A 2014 study by Stephen Levinson and Asifa Majid, published in Mind and Language magazine, found that “in general, at least in English, it seems easier to verbally encode colors than (non-musical) sounds, sounds than Tastes, tastes as smells. “
Every person’s sensory perception is different, but the way we experience taste and smell individually – also known as the “chemical senses” – is particularly unique.
A landmark 1990 study in the journal Physiology and Behavior found that the number of taste buds people have on their tongues can vary radically from person to person. It was also found that taste and smell vary depending on factors such as age, gender, and culture.
In short, it is difficult to grasp the essence of the senses, which are so personal and, in turn, indescribable. And the English language’s limited vocabulary for the senses doesn’t exactly make things any easier.
As Winter puts it: “Detailed descriptive properties of smells are not coded in the English lexicon.” Instead, odor is often described as a perceived pleasantness through words such as aromatic and sharp.
It may seem like taste and smell have less of a practical application in marketing – especially when it comes to items like blog copies – but don’t count them out. You can get a lot of miles out of these senses if you can convey them articulately and convincingly.
The perception of taste and smell is more emotional than other senses.
Although these senses are harder to grasp, it is in your best interest to try them if necessary. Sensory language is used to evoke meaningful images and feelings. And research shows that a language that describes taste and smell carries more emotional weight than other types of sensory language.
As Winter puts it: “Taste and smell [as senses] are more emotional in perception, and the associated words are also more emotional compared to words from the other senses … There is now an abundance of converging evidence of the emotionality of taste and smell language. “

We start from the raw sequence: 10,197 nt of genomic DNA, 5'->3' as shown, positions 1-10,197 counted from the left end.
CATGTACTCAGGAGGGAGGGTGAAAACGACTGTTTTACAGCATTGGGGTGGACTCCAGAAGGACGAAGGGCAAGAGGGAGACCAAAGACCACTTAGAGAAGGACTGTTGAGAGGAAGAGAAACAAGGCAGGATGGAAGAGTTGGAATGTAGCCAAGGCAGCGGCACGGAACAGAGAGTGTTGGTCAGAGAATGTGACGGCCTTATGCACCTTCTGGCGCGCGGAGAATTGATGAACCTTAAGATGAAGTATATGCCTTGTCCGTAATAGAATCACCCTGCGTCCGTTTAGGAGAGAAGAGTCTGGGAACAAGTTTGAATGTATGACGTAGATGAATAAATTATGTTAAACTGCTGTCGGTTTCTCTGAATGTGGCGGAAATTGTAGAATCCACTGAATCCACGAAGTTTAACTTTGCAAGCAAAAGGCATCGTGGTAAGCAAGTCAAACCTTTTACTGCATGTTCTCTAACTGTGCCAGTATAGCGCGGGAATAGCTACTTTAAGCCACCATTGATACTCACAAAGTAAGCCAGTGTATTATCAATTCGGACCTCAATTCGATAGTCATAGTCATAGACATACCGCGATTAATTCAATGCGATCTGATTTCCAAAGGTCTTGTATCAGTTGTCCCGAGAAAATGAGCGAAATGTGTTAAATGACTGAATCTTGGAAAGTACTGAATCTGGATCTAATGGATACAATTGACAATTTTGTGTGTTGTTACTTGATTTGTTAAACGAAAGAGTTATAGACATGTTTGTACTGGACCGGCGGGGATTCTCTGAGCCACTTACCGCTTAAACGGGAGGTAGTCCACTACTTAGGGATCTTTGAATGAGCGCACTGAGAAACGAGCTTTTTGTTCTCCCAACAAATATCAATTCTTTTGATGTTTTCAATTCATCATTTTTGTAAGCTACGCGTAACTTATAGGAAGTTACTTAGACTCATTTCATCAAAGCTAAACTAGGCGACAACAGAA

This point can mean a lot in the context of certain marketing schools. If you can believe it emotionally Charged and compelling language can be an asset to a company’s emotional marketing endeavors.
And if, for the sake of this matter, you are interested in using sensory language in your copy, it pays to have an impulse as to which aspects of the concept are most important emotionally stimulating.
Multi-sensory language makes for better marketing.
As I mentioned earlier, our perception of the world around us is always multi-sensory. Hence, it is intuitive to assume that we are naturally more receptive to marketing that reflects these types of experiences. And the data on this topic is consistent with this idea.
A study published in the Journal of Consumer Research in 2009 looked at the effects of multi-sensory advertising on the taste perception of test subjects. It has been found that multi-sensory displays lead to higher taste perception than displays that focus solely on taste.
While the study primarily focused on the effects of multisensory advertising on a single sense, other researchers extrapolated their results and assumed that they apply to the other senses as well.
What does that tell us? Well, this means that multisensory marketing – supported by the tactful use of sensory language – is more engaging and enriching than marketing that focuses exclusively on conventionally touched senses such as image or sound. It shows that using a robust sensory vocabulary in your copy has tremendous value.
How to Use Sensory Language in Your Blog Posts
Understand when it is appropriate to use it.
First and foremost, you need to understand that sensory language can feel awkward and uncomfortable when you force it in certain contexts that don’t necessarily justify it.
For example, if you’re writing a factual, professional post about a business concept, you probably don’t want to use sensory language to define it.